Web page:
We can send the output of one command directly to the next command using the pipe symbol “|”. Ultimately we wish to create a file containing full urls to the files we want to process. So the next stage is to prefix the filenames with the start of the url. We can do this by ‘piping’ the results from ls into awk. Then finally directing the output to file sourceURLs.txt which will be created up one level so as not to infect the webroot. So on one line…

ls -1 *.asp |
awk '{printf"http://localhost/validator/htdocs/check?
uri=http://www.yourdomain.com/%s\\\n",$1}'
 > ../sourceURLs.txt

Note: Currently I don’t have style sheet control on this blog. The above 4 lines should be typed into your terminal as a single line.

5. Process the urls

  1. move up one level so your working directory contains both sourceURLs.txt and the webroot folder…
    cd ..
  2. create a new folder to contain the validation reports…
    mkdir validationReports
  3. change to that directory
    cd validationReports
  4. execute wget using sourceURLs.txt to create validation reports of each page
    wget -Ei ../sourceURLs.txt
  5. The current folder now contains one html file per validated file. Open them in your browser to check the results.

mac flash switch

I recently had the need to be able to switch player versions on the mac, and was very grateful to have found Mike Chambers‘ “Flash Player Switching on Mac” entry. Following the instructions in that entry may well be all you need. Be sure to read comments IV and V – they are important!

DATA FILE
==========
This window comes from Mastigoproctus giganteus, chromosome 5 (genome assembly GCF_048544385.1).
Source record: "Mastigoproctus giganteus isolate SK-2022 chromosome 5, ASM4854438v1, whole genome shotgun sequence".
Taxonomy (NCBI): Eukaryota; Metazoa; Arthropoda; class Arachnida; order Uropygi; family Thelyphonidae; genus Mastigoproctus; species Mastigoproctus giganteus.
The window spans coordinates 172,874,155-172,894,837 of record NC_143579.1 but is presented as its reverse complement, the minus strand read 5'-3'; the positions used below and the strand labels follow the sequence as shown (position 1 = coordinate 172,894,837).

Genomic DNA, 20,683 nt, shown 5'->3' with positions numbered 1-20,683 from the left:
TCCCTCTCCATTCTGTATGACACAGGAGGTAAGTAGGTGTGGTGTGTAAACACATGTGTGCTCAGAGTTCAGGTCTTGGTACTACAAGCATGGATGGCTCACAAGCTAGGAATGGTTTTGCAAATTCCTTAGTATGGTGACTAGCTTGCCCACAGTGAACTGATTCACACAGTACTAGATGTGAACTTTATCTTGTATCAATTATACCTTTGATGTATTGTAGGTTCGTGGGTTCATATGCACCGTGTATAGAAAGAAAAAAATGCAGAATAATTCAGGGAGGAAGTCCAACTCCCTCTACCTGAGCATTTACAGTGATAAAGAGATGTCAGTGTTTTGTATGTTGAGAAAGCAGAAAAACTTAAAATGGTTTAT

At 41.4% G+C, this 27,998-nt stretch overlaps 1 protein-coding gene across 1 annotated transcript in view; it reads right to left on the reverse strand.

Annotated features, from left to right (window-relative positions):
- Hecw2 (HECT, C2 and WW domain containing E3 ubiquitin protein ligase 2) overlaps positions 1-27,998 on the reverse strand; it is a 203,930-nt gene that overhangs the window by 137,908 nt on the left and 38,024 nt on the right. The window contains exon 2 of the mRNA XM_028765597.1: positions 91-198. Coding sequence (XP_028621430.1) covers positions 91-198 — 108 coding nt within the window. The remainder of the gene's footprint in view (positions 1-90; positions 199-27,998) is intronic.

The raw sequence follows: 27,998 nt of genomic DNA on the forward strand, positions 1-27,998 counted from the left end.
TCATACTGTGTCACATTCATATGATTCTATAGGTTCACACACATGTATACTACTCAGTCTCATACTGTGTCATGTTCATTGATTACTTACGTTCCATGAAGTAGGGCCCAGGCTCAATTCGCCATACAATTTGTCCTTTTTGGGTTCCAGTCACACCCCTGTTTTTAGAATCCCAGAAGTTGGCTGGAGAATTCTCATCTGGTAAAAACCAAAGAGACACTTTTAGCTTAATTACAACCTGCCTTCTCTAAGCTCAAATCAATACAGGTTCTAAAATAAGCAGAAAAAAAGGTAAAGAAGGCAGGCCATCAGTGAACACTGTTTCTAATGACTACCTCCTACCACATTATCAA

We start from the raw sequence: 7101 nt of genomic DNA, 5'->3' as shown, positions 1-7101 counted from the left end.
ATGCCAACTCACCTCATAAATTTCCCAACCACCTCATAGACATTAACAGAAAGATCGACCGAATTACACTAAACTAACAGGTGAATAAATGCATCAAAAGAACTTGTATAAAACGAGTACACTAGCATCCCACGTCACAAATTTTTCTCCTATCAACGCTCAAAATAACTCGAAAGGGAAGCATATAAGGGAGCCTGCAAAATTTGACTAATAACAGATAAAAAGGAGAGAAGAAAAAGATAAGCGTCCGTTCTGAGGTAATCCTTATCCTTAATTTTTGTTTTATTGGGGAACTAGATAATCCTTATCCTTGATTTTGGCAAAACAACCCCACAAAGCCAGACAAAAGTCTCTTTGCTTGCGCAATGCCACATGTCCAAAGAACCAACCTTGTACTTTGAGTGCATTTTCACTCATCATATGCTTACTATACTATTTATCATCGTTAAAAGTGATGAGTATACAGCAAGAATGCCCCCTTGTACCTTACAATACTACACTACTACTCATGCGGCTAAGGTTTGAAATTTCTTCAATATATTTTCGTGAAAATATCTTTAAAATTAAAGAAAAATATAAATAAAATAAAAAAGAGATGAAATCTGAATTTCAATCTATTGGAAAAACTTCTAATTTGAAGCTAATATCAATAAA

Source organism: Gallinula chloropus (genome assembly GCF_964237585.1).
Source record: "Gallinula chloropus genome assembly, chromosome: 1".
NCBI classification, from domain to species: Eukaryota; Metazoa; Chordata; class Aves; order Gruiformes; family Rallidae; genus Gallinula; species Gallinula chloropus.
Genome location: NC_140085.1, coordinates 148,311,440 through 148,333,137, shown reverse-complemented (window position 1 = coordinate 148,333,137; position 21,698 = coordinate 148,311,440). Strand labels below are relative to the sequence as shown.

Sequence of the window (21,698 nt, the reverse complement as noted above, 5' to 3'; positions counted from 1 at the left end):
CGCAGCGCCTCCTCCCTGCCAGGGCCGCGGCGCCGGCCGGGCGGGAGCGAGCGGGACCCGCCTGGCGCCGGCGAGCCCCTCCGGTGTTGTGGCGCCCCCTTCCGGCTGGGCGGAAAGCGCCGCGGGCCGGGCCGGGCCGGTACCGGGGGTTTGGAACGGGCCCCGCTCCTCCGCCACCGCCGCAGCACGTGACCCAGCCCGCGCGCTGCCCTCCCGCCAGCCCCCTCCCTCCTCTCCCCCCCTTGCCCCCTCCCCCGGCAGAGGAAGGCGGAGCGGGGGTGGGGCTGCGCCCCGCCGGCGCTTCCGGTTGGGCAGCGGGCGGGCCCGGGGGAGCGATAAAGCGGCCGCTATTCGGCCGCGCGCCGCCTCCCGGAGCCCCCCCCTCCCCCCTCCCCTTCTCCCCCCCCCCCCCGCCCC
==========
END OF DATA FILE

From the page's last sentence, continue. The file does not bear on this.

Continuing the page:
In my own set up I made a couple minor alterations to ease things in my own mind (to be read in conjunction with Mike’s article)…

  1. With respect to setting up the ‘soft-link’ or alias to “Internet Plug-Ins” I find an alias name of “InternetPlug-Ins” less likely to cause confusion than the more generic “plugins”. (Norton utils for example creates a “Plug-ins” folder within /Library)
  2. Similarly to avoid any confusion within the InternetPlug-Ins folder which in my case contains loads of files, I created a sub-folder “flashplayers” into which I placed the version folders.

So my resulting folder/file structure is as follows…

/Library/InternetPlug-Ins/
  Flash Player Enabler.plugin
  Flash Player.plugin
  flashplayer.xpt
/Library/InternetPlug-Ins/flashplayers/7
  Flash Player Enabler.plugin
  Flash Player.plugin
  flashplayer.xpt
/Library/InternetPlug-Ins/flashplayers/8
  Flash Player Enabler.plugin
  Flash Player.plugin
  flashplayer.xpt
/Library/InternetPlug-Ins/flashplayers/9
  Flash Player Enabler.plugin
  Flash Player.plugin
  flashplayer.xpt

The idea being that the three files currently in /Library/InternetPlug-Ins represent the currently active version of the player.

As my folder structure is different to that of Mike’s, my script is slightly modified…

#!/bin/bash
#
# Script to change the flash player
#
if [ $# != 1 ]; then
  echo "Usage: $0 name-of-player-version-dir"
  exit
else
  plugin_dir='/Library/InternetPlug-Ins'
  np_dir="$plugin_dir/flashplayers/$1"
  if [ ! -d $np_dir ]; then
    echo "$np_dir does not exist."
    exit
  fi
  cp -rv $np_dir/* $plugin_dir/
fi

Finally if you are not familiar with writing and running scripts via the terminal, two things to bear in mind…

  1. Placing your script file in a folder picked up by the path, will ensure it is available to you whatever is your current working directory. In my case I use the default tcsh shell and cfp is placed in my /Users/username/bin directory. This is added to the path in my via my .tcshrc file with the line
    setenv PATH "$PATH":bin
  2. Make sure you set the executable flag on the script file:
    chmod +x cfp